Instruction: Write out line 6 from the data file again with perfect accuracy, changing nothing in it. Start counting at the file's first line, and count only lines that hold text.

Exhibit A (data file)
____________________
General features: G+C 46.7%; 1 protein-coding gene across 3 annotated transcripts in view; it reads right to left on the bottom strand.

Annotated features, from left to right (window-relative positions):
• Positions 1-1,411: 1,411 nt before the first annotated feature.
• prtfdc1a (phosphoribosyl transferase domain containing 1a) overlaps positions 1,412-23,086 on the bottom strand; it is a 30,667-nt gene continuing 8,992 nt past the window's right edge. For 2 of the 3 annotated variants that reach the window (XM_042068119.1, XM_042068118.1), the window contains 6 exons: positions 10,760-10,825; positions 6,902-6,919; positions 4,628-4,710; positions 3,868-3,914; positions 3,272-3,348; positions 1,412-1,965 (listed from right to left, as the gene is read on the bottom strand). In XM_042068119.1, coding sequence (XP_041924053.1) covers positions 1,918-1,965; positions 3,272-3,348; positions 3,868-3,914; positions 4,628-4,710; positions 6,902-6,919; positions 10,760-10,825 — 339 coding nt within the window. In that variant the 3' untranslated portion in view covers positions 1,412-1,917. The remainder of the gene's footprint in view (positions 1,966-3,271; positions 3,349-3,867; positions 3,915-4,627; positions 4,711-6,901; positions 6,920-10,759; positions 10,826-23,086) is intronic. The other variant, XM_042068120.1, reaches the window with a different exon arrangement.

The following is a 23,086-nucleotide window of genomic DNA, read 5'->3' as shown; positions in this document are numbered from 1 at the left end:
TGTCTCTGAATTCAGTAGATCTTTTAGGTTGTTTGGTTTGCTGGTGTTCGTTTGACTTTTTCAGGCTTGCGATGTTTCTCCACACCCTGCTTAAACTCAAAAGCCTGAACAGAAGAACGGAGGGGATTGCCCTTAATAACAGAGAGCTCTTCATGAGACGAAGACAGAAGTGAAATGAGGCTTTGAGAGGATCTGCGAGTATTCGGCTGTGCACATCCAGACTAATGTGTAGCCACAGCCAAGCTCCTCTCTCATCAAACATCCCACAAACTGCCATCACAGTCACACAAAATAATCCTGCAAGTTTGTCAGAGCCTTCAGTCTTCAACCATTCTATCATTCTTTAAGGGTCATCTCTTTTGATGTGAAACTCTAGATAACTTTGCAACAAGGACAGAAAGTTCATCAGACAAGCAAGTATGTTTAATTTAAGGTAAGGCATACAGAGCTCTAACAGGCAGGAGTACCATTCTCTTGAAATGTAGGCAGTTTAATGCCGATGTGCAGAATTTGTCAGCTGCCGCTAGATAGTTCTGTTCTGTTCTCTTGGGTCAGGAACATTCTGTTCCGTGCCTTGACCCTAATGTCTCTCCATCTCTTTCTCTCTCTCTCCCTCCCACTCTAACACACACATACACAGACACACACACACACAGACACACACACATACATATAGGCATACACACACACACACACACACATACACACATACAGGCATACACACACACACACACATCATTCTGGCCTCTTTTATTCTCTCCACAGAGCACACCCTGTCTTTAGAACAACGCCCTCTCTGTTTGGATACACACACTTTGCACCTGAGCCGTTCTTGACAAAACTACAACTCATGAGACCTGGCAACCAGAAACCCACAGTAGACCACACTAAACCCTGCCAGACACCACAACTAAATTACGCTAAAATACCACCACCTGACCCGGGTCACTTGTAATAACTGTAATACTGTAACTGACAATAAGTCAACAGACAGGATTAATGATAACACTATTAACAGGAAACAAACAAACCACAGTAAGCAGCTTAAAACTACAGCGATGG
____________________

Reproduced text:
TGTCTCTGAATTCAGTAGATCTTTTAGGTTGTTTGGTTTGCTGGTGTTCGTTTGACTTTTTCAGGCTTGCGATGTTTCTCCACACCCTGCTTAAACTCAAAAGCCTGAACAGAAGAACGGAGGGGATTGCCCTTAATAACAGAGAGCTCTTCATGAGACGAAGACAGAAGTGAAATGAGGCTTTGAGAGGATCTGCGAGTATTCGGCTGTGCACATCCAGACTAATGTGTAGCCACAGCCAAGCTCCTCTCTCATCAAACATCCCACAAACTGCCATCACAGTCACACAAAATAATCCTGCAAGTTTGTCAGAGCCTTCAGTCTTCAACCATTCTATCATTCTTTAAGGGTCATCTCTTTTGATGTGAAACTCTAGATAACTTTGCAACAAGGACAGAAAGTTCATCAGACAAGCAAGTATGTTTAATTTAAGGTAAGGCATACAGAGCTCTAACAGGCAGGAGTACCATTCTCTTGAAATGTAGGCAGTTTAATGCCGATGTGCAGAATTTGTCAGCTGCCGCTAGATAGTTCTGTTCTGTTCTCTTGGGTCAGGAACATTCTGTTCCGTGCCTTGACCCTAATGTCTCTCCATCTCTTTCTCTCTCTCTCCCTCCCACTCTAACACACACATACACAGACACACACACACACAGACACACACACATACATATAGGCATACACACACACACACACACACATACACACATACAGGCATACACACACACACACACATCATTCTGGCCTCTTTTATTCTCTCCACAGAGCACACCCTGTCTTTAGAACAACGCCCTCTCTGTTTGGATACACACACTTTGCACCTGAGCCGTTCTTGACAAAACTACAACTCATGAGACCTGGCAACCAGAAACCCACAGTAGACCACACTAAACCCTGCCAGACACCACAACTAAATTACGCTAAAATACCACCACCTGACCCGGGTCACTTGTAATAACTGTAATACTGTAACTGACAATAAGTCAACAGACAGGATTAATGATAACACTATTAACAGGAAACAAACAAACCACAGTAAGCAGCTTAAAACTACAGCGATGG